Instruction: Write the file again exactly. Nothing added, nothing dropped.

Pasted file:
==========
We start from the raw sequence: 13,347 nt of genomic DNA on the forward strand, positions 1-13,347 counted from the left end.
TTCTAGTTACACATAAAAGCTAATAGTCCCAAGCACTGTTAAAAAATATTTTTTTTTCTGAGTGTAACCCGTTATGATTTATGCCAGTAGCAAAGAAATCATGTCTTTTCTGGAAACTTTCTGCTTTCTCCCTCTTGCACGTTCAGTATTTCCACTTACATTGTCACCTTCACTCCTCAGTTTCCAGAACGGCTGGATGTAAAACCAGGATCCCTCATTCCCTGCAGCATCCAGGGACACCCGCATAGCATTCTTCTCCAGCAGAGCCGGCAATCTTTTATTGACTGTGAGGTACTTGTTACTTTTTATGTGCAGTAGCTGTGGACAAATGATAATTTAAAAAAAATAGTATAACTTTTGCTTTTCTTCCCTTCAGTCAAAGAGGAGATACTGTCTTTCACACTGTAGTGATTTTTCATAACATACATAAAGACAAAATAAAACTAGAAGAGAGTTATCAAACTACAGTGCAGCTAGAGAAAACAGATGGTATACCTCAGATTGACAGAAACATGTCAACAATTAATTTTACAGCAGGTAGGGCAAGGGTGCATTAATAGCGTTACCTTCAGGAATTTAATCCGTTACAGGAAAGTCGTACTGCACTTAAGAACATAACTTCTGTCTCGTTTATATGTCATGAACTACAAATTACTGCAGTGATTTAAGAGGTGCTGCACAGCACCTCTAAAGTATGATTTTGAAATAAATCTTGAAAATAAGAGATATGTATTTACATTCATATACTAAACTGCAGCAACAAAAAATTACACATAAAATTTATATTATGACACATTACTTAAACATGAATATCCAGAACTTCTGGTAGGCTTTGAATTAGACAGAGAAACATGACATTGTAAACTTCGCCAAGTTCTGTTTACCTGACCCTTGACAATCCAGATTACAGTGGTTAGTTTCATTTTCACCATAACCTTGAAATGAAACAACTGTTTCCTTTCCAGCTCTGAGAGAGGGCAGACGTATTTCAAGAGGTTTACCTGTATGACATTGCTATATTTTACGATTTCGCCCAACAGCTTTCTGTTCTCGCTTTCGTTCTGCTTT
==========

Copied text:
We start from the raw sequence: 13,347 nt of genomic DNA on the forward strand, positions 1-13,347 counted from the left end.
TTCTAGTTACACATAAAAGCTAATAGTCCCAAGCACTGTTAAAAAATATTTTTTTTTCTGAGTGTAACCCGTTATGATTTATGCCAGTAGCAAAGAAATCATGTCTTTTCTGGAAACTTTCTGCTTTCTCCCTCTTGCACGTTCAGTATTTCCACTTACATTGTCACCTTCACTCCTCAGTTTCCAGAACGGCTGGATGTAAAACCAGGATCCCTCATTCCCTGCAGCATCCAGGGACACCCGCATAGCATTCTTCTCCAGCAGAGCCGGCAATCTTTTATTGACTGTGAGGTACTTGTTACTTTTTATGTGCAGTAGCTGTGGACAAATGATAATTTAAAAAAAATAGTATAACTTTTGCTTTTCTTCCCTTCAGTCAAAGAGGAGATACTGTCTTTCACACTGTAGTGATTTTTCATAACATACATAAAGACAAAATAAAACTAGAAGAGAGTTATCAAACTACAGTGCAGCTAGAGAAAACAGATGGTATACCTCAGATTGACAGAAACATGTCAACAATTAATTTTACAGCAGGTAGGGCAAGGGTGCATTAATAGCGTTACCTTCAGGAATTTAATCCGTTACAGGAAAGTCGTACTGCACTTAAGAACATAACTTCTGTCTCGTTTATATGTCATGAACTACAAATTACTGCAGTGATTTAAGAGGTGCTGCACAGCACCTCTAAAGTATGATTTTGAAATAAATCTTGAAAATAAGAGATATGTATTTACATTCATATACTAAACTGCAGCAACAAAAAATTACACATAAAATTTATATTATGACACATTACTTAAACATGAATATCCAGAACTTCTGGTAGGCTTTGAATTAGACAGAGAAACATGACATTGTAAACTTCGCCAAGTTCTGTTTACCTGACCCTTGACAATCCAGATTACAGTGGTTAGTTTCATTTTCACCATAACCTTGAAATGAAACAACTGTTTCCTTTCCAGCTCTGAGAGAGGGCAGACGTATTTCAAGAGGTTTACCTGTATGACATTGCTATATTTTACGATTTCGCCCAACAGCTTTCTGTTCTCGCTTTCGTTCTGCTTT